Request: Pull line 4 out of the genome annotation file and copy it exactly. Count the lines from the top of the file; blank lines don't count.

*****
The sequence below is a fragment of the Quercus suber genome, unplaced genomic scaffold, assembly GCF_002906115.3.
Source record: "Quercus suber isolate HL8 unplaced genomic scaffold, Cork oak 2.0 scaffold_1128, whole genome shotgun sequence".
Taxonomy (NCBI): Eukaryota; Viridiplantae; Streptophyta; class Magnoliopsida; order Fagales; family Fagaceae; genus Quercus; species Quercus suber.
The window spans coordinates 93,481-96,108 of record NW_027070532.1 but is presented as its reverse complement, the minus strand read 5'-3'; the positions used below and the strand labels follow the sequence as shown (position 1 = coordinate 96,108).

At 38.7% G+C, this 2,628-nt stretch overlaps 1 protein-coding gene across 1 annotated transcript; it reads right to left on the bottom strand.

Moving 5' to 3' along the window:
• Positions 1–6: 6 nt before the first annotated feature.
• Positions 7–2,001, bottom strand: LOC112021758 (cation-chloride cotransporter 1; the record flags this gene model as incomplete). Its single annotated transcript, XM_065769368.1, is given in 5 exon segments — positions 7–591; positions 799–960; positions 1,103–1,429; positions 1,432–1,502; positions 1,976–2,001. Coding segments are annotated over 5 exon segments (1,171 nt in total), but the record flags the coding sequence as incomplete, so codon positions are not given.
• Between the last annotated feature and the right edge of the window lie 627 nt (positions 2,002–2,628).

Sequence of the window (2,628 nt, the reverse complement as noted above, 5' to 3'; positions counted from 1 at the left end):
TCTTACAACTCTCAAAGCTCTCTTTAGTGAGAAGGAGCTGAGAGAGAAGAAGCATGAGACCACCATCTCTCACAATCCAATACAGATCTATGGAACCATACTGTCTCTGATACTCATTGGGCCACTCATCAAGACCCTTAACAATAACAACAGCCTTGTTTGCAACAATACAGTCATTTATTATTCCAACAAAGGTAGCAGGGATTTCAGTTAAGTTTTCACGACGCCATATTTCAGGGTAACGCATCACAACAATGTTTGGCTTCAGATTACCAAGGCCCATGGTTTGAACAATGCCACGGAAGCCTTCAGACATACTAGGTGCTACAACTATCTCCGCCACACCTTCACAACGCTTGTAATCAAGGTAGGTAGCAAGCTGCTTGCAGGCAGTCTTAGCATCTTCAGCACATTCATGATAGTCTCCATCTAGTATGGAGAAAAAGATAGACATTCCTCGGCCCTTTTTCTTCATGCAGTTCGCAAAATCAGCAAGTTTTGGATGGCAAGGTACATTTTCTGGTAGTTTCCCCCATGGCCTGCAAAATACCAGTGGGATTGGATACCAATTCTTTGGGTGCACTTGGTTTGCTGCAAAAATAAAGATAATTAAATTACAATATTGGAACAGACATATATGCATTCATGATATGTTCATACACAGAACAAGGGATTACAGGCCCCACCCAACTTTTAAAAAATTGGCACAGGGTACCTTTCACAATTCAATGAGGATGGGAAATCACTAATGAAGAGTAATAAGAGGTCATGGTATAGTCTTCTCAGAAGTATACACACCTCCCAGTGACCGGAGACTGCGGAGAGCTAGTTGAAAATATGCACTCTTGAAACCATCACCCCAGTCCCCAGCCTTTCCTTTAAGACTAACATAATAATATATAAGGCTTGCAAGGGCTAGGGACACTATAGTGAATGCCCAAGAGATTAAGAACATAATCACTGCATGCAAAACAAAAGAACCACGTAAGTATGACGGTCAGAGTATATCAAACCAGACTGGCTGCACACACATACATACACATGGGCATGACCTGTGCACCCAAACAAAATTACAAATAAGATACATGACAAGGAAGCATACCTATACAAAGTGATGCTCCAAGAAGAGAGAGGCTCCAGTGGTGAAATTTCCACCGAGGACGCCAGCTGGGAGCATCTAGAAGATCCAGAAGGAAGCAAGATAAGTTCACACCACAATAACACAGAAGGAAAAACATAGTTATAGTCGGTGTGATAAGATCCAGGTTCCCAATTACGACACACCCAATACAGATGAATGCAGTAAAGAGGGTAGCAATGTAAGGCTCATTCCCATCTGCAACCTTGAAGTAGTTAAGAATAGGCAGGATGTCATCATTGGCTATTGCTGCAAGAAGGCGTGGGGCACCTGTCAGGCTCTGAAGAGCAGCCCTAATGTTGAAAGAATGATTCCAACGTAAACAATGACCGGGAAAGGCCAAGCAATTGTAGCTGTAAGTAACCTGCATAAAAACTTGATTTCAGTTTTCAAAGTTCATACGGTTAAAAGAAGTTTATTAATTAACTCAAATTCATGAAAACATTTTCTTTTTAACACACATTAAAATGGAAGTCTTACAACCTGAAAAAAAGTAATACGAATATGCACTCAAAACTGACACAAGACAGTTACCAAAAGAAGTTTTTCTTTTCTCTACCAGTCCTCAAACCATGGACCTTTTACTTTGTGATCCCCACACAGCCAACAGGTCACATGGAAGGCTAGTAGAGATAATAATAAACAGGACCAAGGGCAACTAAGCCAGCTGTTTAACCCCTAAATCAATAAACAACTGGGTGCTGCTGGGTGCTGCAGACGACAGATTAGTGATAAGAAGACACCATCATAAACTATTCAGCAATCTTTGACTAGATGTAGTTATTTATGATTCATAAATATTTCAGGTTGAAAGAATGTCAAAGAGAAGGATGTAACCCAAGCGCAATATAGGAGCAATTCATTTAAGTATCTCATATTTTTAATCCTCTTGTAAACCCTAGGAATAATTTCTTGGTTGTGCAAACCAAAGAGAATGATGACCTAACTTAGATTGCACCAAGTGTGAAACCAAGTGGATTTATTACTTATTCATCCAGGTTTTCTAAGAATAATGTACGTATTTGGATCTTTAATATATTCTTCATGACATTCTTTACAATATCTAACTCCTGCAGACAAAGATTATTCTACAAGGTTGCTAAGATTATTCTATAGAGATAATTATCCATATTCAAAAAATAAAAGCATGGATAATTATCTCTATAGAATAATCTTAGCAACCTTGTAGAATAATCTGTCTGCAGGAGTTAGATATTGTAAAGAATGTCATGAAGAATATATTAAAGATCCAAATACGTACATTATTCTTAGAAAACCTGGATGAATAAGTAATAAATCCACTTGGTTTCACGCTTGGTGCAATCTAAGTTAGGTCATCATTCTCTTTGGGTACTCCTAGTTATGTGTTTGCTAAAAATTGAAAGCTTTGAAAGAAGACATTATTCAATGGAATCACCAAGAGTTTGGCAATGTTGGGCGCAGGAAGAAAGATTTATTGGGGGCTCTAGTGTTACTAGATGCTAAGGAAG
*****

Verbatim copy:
The window spans coordinates 93,481-96,108 of record NW_027070532.1 but is presented as its reverse complement, the minus strand read 5'-3'; the positions used below and the strand labels follow the sequence as shown (position 1 = coordinate 96,108).